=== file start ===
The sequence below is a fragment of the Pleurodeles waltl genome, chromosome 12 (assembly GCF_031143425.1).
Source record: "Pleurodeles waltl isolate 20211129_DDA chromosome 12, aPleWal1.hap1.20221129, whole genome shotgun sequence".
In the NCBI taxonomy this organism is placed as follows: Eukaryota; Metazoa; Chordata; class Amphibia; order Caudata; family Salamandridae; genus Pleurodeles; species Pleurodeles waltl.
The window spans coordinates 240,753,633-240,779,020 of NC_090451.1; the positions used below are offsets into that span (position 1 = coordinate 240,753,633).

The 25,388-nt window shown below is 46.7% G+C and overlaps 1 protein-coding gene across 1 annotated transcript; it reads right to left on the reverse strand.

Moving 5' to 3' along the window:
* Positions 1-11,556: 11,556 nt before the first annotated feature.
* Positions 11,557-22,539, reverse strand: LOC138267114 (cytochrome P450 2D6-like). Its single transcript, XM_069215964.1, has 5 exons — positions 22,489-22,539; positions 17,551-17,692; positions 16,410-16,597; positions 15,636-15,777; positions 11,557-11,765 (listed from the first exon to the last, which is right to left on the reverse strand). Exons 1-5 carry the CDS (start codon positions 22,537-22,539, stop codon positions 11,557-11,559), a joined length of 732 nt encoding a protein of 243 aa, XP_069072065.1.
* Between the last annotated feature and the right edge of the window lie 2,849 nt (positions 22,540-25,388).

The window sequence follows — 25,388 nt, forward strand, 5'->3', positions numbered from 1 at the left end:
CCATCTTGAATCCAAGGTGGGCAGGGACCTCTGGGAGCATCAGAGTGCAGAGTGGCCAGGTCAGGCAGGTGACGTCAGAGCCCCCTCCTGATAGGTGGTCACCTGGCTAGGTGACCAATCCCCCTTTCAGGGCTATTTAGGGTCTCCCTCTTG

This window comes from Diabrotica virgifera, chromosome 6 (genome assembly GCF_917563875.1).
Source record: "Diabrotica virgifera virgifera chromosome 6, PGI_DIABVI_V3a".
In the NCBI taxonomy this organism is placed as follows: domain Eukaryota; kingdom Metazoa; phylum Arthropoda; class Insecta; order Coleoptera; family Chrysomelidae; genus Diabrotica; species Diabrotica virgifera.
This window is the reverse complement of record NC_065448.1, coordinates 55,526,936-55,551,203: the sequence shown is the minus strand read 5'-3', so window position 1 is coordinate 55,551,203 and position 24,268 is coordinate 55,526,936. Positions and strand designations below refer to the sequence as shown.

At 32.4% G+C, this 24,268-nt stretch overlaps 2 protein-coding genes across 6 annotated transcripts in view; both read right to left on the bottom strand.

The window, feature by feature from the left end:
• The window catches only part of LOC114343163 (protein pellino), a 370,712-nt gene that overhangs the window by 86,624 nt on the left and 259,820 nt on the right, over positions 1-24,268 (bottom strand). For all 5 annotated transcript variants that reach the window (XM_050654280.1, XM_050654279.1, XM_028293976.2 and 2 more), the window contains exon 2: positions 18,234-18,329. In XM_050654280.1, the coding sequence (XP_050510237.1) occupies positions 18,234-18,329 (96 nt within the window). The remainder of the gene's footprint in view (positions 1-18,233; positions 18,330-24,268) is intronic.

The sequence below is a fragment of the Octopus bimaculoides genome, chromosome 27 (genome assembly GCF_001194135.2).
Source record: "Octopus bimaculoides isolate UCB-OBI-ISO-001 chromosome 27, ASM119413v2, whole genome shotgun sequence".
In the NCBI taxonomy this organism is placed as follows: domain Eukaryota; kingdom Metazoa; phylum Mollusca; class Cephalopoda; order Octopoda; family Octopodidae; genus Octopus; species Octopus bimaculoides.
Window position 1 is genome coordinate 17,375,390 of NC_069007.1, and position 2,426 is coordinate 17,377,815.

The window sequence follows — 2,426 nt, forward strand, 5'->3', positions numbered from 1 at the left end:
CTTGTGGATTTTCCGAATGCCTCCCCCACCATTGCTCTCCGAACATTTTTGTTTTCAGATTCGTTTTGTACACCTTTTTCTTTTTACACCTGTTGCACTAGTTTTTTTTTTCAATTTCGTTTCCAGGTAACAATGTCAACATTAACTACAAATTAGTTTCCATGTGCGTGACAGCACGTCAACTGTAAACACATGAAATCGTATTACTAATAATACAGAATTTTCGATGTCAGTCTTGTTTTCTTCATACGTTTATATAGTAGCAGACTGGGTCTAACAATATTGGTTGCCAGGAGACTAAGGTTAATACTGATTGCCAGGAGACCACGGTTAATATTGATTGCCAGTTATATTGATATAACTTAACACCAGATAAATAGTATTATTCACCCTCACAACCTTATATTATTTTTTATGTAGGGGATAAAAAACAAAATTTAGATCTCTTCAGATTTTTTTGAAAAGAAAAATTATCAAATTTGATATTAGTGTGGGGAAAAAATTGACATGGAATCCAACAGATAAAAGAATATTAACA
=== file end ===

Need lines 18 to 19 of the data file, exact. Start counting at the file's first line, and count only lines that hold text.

• The window catches only part of LOC114343163 (protein pellino), a 370,712-nt gene that overhangs the window by 86,624 nt on the left and 259,820 nt on the right, over positions 1-24,268 (bottom strand). For all 5 annotated transcript variants that reach the window (XM_050654280.1, XM_050654279.1, XM_028293976.2 and 2 more), the window contains exon 2: positions 18,234-18,329. In XM_050654280.1, the coding sequence (XP_050510237.1) occupies positions 18,234-18,329 (96 nt within the window). The remainder of the gene's footprint in view (positions 1-18,233; positions 18,330-24,268) is intronic.

The sequence below is a fragment of the Octopus bimaculoides genome, chromosome 27 (genome assembly GCF_001194135.2).